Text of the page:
Bill Vance: DAF made its mark with 'Variamatic' transmission

Van Doornes Automobielfabriek (DAF) of Endhoven, the Netherlands, was far better known for commercial vehicles than for cars. But when it did start producing cars it introduced an innovation that showed promise: the continuously variable transmission.

The company had grown from a modest start in 1928 when brothers Wim and Hub Van Doorne began building ladders, metal cabinets and window frames.

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They expanded into trailers, including semi-trailer trucks, four-wheel drive conversion kits for Fords and others and built their first complete vehicle in 1938. These were followed by six-wheeled, four-wheel-drive Ford V-8-powered military machines and a four-wheel drive amphibian with a Citroen engine.

Their next vehicle came in 1948, a 32-passenger trolley bus. Daf entered the commercial truck field in 1950 with a five-ton forward-control hauler and was soon building a wide range of medium and heavy-duty straight and articulated trucks.

After a few years, DAF announced it would build a car and showed its first one, the model 600, at the 1958 Amsterdam Auto Show. It was a trim, two-door sedan of conventional appearance except for the hood that sloped down steeply between the headlamps. Production began in 1959, the first Dutch car since Spyker ended production in 1925.

The little-unit-construction Daf 600’s main structure was a backbone frame that carried the front and rear suspensions. Car weight was 676 kg (1,490 lb) and it was 3,607 mm (142 in.) long. In spite of this and a short 2,050 mm (80.7 in.) wheelbase it accommodated four passengers and 12.5 cubic feet of luggage.

Suspension was four-wheel independent, by a transverse leaf spring in front acting as lower control arms. Upper control was by a combination sliding pillar/tubular shock absorber. At the rear were wide-based triangular links and coil springs.

Steering was rack-and pinion with a very responsive 2.2 turns lock-to-lock. Rubber bushings eliminated the need for chassis lubrication. Tires were small 5.20-12 with the wheels secured by three bolts.

A front, air cooled, flat-twin, light alloy, steel-sleeved, overhead valve 590 cc, 22 horsepower oversquare engine drove the rear wheels. Cooling was by a fan on the front of the crankshaft.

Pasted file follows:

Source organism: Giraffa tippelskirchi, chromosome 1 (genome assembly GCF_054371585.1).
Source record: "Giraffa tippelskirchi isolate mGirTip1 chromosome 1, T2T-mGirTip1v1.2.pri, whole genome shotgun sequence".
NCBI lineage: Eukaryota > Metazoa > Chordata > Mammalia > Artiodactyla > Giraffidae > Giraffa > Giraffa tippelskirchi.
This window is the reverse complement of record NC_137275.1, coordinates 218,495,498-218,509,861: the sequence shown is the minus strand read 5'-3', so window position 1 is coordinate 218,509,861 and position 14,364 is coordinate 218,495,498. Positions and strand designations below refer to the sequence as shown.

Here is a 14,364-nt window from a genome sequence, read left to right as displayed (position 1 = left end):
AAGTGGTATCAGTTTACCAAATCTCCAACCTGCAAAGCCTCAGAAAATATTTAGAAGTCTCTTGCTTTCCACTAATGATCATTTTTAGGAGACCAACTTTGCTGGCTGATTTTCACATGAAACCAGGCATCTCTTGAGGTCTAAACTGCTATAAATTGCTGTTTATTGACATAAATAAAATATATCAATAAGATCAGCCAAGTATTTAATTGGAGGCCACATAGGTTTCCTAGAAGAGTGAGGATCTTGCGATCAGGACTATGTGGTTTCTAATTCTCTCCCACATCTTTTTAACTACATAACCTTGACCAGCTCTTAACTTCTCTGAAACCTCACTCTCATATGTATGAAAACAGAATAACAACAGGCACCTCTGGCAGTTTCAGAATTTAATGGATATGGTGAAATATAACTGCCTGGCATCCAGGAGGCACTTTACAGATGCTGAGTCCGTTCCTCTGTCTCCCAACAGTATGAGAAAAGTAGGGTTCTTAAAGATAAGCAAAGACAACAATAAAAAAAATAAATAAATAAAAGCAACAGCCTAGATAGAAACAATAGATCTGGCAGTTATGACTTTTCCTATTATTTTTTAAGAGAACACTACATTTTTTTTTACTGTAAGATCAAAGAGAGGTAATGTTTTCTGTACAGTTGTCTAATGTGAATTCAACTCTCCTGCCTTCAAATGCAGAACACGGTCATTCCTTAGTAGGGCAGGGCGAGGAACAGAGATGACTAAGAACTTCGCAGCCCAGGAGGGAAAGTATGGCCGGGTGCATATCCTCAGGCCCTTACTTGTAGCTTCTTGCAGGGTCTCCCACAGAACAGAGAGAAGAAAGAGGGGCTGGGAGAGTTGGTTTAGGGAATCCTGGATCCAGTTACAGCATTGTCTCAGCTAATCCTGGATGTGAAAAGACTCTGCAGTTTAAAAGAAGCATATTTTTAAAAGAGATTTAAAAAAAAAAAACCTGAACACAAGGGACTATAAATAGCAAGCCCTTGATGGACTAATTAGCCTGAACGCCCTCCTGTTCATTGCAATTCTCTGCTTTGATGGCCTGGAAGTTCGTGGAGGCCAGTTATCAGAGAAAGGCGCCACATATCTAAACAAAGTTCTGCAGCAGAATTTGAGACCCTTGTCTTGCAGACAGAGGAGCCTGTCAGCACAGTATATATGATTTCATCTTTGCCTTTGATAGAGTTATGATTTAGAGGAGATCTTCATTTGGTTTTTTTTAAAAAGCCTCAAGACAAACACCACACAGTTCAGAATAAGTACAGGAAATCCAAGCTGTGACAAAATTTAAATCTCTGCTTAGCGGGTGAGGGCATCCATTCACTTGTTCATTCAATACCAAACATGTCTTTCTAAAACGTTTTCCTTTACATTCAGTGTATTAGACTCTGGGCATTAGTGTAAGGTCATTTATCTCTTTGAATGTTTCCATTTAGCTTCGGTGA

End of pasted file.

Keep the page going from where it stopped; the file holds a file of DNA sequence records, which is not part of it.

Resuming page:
At the rear was the Daf’s most ingenious feature, the first successful production continuously variable transmission that matched engine output with the power demanded by the driver.

This “Variomatic” system made Daf the first small car with a standard equipment fully automatic transmission. With no gears to shift there was no clutch pedal. Engine power went through the chassis backbone-housed driveshaft to the rear-mounted transmission/final drive.

This was a continuously variable transmission with two identical reduction units, each comprised of two variable diameter pulleys, four in all.

These pulleys were connected by cogged vee-belts, and the continuously variable feature was achieved by changing the effective diameter of the pulleys by sliding one of the driving pulley flanges axially closer to or farther from the other.

The front (driving) pulley diameters were controlled by a combination of engine vacuum and centrifugal weights, while the rear (driven) pulleys were spring loaded and automatically changed diameter to keep belt tension constant.

Power went from the pulleys to the wheels via spur gears and swing axles. The drive ratio varied from 20:1 for starting, progressing to 4.4:1 as highway speed was attained. A potential problem in cold climates was fouling of the exposed belts by snow or ice.

Road & Track (9/60) found the Daf transmission did its job as intended. It provided smooth, clutchless driving while the engine was “churning away merrily,” and “engine revolutions (at full throttle) didn’t seem to change one iota from 10 mph to 50 mph.”

Performance was very modest with zero to 80 km/h (50 mph) in 41.5 seconds and top speed of 88 km/h (54.5 mph). Fuel economy was 31 to 40 mp U.S.g (7.3 to 5.6 L/100 km).

Although it could cruise at 64 to 80 km/h (40 to 50 mph) the pace dropped off quickly on hills. Testers found the ultra-fast steering quite sensitive, requiring constant attention. Price was in the $1,600 range.

In a quest for better performance the 1961 Daf 750 was introduced with 746 cc and 30 horsepower. There was also a deluxe version called the Daffodil.

More power was added over the years, culminating in the model 55 with a water-cooled Renault 1100 cc inline four with the Variomatic adapted to accommodate the increased power. The end came for Daf as an independent company when Volvo purchased it in 1975.

The CVT system was used in military vehicles and a Formula 3 racing car. It has also been in a variety of vehicles, but not widely, and is common in snowmobiles, golf carts and scooters. The CVT recently entered the mainstream car market in such marques as Nissan and Honda.

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